According to the Internet, we should all set the date on your iPhone, iPad, or iPod touch to 1970, and then restart it to watch it brick (Don't do this. It'll probably brick your device, and you'll have to explain to the Genius Bar why you did thought that was a good idea.). Apple says it's a real problem, and a fix is on the way.
Don't try the iPhone 1970 date thing, just trust that Apple is fixing it.
The bug crops up when you set the date on your iOS device to May 1970 or earlier, and then restart. Odds are your iOS device won't turn on any more, turning it into a high tech paper weight.
Sure, you can do it, but there isn't any reason why you should unless you're a time traveler. Even if you are, your iPhone would be little more than an iPod since the wireless technologies we rely on to get on the Internet or even make phone calls wouldn't exist yet. Also, you could completely disrupt the timeline by accidentally introducing iPhone-level technology decades too early.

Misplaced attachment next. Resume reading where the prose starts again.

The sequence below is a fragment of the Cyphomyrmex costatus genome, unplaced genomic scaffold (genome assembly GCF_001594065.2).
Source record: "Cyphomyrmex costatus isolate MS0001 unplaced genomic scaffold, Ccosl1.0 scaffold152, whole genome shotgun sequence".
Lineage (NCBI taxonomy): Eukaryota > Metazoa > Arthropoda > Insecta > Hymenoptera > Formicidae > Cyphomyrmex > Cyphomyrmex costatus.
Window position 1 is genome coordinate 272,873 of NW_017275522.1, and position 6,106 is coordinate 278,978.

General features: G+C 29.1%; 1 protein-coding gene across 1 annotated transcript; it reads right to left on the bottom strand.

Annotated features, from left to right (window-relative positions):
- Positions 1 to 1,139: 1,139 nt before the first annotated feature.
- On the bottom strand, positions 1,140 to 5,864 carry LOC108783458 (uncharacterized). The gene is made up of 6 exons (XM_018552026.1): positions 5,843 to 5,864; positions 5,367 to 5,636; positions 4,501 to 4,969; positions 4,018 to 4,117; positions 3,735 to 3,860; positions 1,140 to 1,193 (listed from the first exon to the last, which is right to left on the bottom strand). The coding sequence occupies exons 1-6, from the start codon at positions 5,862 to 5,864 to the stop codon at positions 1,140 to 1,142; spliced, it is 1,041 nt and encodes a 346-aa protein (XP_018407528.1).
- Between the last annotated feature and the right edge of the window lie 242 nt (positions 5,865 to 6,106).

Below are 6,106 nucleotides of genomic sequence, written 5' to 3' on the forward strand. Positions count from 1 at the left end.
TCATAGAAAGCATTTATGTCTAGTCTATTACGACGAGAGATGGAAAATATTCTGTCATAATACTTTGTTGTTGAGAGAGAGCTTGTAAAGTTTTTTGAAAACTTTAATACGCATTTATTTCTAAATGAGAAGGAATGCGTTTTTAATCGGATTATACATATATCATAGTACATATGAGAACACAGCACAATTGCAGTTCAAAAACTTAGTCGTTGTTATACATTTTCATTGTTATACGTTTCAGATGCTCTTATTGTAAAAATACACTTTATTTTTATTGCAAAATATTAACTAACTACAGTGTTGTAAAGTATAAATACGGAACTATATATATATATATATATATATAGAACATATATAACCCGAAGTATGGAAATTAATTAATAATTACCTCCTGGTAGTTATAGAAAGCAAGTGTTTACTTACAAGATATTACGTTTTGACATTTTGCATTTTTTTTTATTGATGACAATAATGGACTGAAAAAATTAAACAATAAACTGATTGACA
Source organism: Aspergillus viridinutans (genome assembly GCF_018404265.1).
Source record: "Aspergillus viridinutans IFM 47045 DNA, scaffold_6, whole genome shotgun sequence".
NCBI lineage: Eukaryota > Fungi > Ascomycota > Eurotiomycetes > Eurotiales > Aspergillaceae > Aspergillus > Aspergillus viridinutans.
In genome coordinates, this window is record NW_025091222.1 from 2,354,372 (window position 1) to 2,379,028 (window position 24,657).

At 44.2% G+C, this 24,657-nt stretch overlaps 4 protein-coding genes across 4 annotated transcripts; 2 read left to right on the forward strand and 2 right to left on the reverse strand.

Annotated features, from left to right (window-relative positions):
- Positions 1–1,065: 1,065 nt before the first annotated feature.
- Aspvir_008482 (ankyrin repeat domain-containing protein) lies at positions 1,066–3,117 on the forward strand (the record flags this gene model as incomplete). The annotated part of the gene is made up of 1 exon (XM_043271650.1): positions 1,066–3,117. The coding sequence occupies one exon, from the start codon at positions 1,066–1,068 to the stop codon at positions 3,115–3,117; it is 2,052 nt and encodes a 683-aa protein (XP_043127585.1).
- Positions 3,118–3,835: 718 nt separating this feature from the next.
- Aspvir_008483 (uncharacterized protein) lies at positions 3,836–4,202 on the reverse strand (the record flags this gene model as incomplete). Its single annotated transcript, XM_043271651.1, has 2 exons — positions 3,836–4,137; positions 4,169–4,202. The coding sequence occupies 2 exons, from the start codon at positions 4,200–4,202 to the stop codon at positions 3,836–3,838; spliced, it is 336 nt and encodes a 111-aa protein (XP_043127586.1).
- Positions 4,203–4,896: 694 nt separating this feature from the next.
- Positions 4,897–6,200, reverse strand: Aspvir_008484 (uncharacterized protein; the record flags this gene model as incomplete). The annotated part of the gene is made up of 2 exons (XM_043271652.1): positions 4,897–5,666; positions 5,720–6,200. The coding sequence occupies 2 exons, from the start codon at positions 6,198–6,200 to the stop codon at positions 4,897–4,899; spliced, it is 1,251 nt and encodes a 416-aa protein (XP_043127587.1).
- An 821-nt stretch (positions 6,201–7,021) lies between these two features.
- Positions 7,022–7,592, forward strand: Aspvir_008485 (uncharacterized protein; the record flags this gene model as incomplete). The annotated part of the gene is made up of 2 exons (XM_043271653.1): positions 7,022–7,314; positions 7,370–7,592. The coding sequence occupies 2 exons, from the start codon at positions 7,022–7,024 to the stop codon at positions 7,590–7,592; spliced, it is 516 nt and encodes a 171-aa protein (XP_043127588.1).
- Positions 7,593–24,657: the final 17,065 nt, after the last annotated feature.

Why would setting the date on your iPhone to 1970 kill it, you ask? The exact reason is something Apple is sorting out right now, but we do know where it starts.
iOS is a Unix-based operating system, and Unix counts time from a predefined start date: the Unix Epoch. That date happens to be January 1, 1970, and every Unix-based device has been counting seconds from that point forward.
Knowing that, you'd assume you can't set the date on your iPhone, iPad, or iPod touch earlier than the Unix Epoch, and you'd be right. The problem, then, is probably related to how something in iOS handles dates, and when you get too close to the zero point—in this case, earlier than May 1970—something goes horribly wrong and you device won't boot up any more.
The easy way to avoid the problem is to not set your iOS device's date that far back in time. You don't really need to see your iPhone brick to know the date bug works; just trust us on this one.